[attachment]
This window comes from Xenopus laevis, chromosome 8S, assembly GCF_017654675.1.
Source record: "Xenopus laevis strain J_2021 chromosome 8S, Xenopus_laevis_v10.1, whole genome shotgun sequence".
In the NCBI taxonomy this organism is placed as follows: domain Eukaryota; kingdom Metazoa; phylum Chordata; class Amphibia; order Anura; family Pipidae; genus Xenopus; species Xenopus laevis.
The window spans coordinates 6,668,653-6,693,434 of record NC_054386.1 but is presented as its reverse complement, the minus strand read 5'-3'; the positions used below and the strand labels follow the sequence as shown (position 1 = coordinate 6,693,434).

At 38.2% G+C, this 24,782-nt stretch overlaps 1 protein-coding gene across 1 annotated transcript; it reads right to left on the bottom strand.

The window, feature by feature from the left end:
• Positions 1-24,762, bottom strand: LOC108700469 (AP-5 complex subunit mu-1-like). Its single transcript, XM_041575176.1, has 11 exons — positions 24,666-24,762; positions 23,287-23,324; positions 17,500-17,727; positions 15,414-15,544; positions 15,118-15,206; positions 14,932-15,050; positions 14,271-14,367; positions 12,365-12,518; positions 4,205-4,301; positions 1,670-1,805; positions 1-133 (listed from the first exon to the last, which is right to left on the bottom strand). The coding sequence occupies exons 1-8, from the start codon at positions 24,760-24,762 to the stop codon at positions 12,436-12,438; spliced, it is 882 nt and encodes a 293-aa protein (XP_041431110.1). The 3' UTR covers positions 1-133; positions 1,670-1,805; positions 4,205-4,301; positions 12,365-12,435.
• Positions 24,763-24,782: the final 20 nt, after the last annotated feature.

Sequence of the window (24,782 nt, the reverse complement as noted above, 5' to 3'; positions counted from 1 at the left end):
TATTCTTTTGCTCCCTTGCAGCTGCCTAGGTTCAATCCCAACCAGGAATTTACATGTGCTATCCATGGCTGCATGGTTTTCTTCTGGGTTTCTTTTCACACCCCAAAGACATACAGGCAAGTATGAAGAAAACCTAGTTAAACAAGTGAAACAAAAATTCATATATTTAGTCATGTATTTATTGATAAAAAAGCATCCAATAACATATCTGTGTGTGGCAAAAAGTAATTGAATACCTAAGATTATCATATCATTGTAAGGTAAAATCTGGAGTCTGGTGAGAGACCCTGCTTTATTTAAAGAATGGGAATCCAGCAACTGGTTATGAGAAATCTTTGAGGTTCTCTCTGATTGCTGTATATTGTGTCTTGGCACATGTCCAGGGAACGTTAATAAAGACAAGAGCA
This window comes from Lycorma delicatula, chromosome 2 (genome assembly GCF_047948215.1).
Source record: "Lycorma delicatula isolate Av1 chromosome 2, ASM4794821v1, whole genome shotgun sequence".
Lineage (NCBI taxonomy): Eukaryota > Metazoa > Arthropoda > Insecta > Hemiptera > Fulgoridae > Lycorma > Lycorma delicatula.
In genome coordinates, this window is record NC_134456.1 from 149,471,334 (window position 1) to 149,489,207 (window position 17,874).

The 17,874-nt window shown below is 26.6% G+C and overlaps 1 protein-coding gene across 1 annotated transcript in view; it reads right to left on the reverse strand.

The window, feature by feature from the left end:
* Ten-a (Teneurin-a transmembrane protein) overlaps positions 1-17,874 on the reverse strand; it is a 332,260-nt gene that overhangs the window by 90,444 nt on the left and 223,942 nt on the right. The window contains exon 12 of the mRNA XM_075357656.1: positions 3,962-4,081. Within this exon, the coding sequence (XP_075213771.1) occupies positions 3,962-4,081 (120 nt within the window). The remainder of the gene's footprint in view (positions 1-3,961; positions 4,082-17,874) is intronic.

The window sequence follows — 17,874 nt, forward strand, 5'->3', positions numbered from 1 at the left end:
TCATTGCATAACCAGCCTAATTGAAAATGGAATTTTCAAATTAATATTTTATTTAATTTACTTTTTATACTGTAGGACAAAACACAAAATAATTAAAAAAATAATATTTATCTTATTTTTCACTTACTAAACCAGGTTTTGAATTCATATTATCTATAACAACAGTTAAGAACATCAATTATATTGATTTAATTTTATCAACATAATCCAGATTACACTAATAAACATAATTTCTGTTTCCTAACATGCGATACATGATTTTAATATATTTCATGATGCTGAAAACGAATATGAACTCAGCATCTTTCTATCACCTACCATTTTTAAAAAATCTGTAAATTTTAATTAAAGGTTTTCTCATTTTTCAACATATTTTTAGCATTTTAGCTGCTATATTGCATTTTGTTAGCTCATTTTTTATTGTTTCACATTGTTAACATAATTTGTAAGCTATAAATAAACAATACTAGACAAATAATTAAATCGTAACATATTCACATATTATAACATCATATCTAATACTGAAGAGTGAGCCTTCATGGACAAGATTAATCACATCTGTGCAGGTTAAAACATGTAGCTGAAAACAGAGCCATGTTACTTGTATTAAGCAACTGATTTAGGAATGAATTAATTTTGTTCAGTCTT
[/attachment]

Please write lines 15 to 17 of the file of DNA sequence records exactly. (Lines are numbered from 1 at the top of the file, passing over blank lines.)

The 17,874-nt window shown below is 26.6% G+C and overlaps 1 protein-coding gene across 1 annotated transcript in view; it reads right to left on the reverse strand.

The window, feature by feature from the left end:
* Ten-a (Teneurin-a transmembrane protein) overlaps positions 1-17,874 on the reverse strand; it is a 332,260-nt gene that overhangs the window by 90,444 nt on the left and 223,942 nt on the right. The window contains exon 12 of the mRNA XM_075357656.1: positions 3,962-4,081. Within this exon, the coding sequence (XP_075213771.1) occupies positions 3,962-4,081 (120 nt within the window). The remainder of the gene's footprint in view (positions 1-3,961; positions 4,082-17,874) is intronic.